You might have heard by now that Microsoft (NASDAQ:MSFT) is considering acquiring the U.S., Canada, Australia and New Zealand operations of TikTok, the Chinese social media company and app. Since the TikTok app competes against the similar Snapchat app, some investors are worried about Snap (NYSE:SNAP) and might be tempted to sell Snap stock.
Dumping your Snap shares could be a mistake, however. If anything, the recent dip in the Snap stock price presents a prime buying opportunity. The Snap share price fell 5.4% on the day that Microsoft revealed its interest in TikTok.
Therefore, if you’ve been considering purchasing Snap stock but thought it was overpriced, you now have a chance to own the stock at a discount. And the concerns about competition from Microsoft and TikTok are, in all likelihood, overblown.
A Closer Look at Snap Stock
In February of this year, prior to the onset of the novel coronavirus, Snap stock was riding high at the $19 level. At that time, it seemed as if the greatest concern was breaking through the $20 resistance level established in 2018.
Then the coronavirus came to America and crashed the stock market. With that event, Snap stock soon fell to its 52-week low of $7.89. Yet, that heavily discounted price wouldn’t last long.
Due to shelter-in-place mandates, many people stayed at home and the Snapchat app kept some bored people occupied. This was undoubtedly a contributing factor to the recovery in Snap stock. And it was a powerful recovery as the stock reached a 52-week high of $26.76 in early July.
By Aug. 21, Snap stock had retraced to $21.60, demonstrating that the war between the bulls and bears hadn’t been settled yet. The bulls will want to retake the $26 level and eventually $30 on strong trading volume, if possible, before the year is over.
The TikTok Threat
For a brief time, the headline news was that the TikTok app might cease to exist in the United States. President Donald Trump’s threat to ban TikTok came with a condition that a U.S. company needs to buy TikTok’s U.S. business by the middle of September.
Not long after the president issued this ultimatum, Microsoft revealed that it was eyeing the TikTok app and market participants celebrated this by bidding up the Microsoft share price.
So evidently, the market interpreted this event as a net positive for Microsoft and a blow to Snap. After all, TikTok is a popular and lucrative app, as I explained in a previous article on Microsoft:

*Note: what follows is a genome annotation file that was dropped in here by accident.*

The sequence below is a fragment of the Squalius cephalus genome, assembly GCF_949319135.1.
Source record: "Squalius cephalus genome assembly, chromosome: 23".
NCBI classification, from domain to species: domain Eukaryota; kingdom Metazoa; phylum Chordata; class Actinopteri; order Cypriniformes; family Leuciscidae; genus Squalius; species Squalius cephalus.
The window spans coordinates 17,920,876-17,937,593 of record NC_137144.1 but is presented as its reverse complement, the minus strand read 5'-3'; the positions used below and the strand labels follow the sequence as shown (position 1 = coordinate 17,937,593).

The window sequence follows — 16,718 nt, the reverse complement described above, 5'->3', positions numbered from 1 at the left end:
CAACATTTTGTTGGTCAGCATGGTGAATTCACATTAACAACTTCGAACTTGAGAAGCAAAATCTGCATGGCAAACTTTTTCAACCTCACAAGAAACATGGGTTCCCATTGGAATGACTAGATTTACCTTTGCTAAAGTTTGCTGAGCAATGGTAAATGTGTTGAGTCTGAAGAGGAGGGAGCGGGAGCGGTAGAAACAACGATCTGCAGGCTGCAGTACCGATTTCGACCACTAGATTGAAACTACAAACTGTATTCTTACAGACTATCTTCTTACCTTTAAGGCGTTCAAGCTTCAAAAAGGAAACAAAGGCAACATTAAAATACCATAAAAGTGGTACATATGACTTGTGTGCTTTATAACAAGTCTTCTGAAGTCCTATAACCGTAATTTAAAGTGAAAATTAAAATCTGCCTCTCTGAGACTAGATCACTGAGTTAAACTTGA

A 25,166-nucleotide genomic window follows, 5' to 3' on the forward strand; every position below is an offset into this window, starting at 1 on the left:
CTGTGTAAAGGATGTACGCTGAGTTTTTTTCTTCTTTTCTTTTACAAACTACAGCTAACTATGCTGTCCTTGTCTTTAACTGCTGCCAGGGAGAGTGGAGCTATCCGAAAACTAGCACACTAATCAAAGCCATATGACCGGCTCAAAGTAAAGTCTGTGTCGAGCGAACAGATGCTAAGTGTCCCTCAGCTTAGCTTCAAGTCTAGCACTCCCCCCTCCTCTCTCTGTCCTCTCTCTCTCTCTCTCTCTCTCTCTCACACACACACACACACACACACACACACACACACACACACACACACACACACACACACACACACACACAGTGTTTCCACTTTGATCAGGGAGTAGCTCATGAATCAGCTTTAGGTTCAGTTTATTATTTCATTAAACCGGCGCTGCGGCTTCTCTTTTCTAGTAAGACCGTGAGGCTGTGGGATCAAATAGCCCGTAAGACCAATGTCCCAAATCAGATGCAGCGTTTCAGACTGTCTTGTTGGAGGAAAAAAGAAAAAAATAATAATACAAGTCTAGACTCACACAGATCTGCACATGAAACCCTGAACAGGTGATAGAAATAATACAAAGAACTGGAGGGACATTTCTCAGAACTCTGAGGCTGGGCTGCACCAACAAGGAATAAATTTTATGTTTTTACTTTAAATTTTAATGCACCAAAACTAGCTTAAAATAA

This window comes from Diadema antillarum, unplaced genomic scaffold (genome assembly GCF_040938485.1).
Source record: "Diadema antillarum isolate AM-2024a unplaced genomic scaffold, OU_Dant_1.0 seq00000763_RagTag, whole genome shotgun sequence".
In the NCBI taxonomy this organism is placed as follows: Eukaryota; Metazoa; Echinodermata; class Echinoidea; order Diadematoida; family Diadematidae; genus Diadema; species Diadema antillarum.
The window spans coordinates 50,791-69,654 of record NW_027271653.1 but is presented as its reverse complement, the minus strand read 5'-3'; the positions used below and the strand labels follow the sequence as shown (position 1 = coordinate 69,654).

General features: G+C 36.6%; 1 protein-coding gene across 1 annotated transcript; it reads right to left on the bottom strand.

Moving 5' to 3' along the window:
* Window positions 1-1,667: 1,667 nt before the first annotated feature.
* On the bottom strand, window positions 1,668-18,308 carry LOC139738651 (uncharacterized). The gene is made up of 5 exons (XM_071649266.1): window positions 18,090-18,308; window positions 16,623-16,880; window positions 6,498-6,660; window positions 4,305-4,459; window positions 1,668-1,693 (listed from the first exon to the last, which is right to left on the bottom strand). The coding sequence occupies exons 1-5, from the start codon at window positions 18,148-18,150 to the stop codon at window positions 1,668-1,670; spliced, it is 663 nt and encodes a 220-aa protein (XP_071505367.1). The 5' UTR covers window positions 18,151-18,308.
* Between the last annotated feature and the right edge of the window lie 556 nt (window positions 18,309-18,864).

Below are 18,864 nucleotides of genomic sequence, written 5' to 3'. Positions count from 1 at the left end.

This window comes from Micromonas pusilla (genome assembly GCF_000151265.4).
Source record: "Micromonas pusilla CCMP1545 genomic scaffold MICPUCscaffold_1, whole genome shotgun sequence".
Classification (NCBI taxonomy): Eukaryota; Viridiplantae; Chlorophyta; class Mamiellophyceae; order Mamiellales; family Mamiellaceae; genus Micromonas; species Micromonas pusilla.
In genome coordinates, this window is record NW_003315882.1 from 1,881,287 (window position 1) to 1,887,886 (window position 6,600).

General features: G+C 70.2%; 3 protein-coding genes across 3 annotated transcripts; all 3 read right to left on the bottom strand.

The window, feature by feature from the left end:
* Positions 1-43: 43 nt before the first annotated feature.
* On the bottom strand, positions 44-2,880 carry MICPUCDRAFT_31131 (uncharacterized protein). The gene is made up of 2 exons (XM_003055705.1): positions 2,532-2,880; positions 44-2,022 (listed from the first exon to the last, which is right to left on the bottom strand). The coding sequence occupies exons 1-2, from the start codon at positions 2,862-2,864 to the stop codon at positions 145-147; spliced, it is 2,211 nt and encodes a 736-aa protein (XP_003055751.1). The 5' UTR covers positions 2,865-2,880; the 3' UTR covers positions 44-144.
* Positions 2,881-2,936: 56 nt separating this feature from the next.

“During the peak of the novel-coronavirus crisis, when young folks were bored at home and seeking diversions, TikTok crossed the threshold of 2 billion downloads. It was downloaded 315 million times just during the first quarter. Moreover, lifetime user spending for TikTok reached $456.7 million during that time.”
Snap Strikes Back
However, it’s unreasonable to assume that Snap is just going to let TikTok and/or Microsoft usurp its market share among Generation Z and millennial social-media users.
First of all, we need to understand what makes TikTok so popular with this demographic of users. TikTok is dominated by very brief videos featuring short skits, dances, and lip-synching.
In fact, some of the most popular videos on TikTok show nothing more than a young person dancing and/or lip-synching to a popular song. As a YouTuber myself, I find this trend baffling, but it is what it is.
Snapchat will soon mimic TikTok as Snap is rolling out a feature in which Snapchat users will be able to set their “Snaps” to music. The music can be added either pre or post-capture. And, the company claims to have a “robust” catalog of music.
This is a smart response to the TikTok threat. With the music-feature rollout, people who already have Snapchat on their smartphones won’t be as tempted to switch to TikTok.
It will be interesting to see how the Snapchat-TikTok battle plays out. However, at least we can see that Snap is fighting back.
The Bottom Line
Investors in Snap stock shouldn’t be excessively concerned about the TikTok threat. Even if Microsoft takes a stake in TikTok, Snapchat should remain popular as Snap is demonstrating its willingness to adapt to young users’ preferences.
As of this writing, David Moadel did not hold a position in any of the aforementioned securities.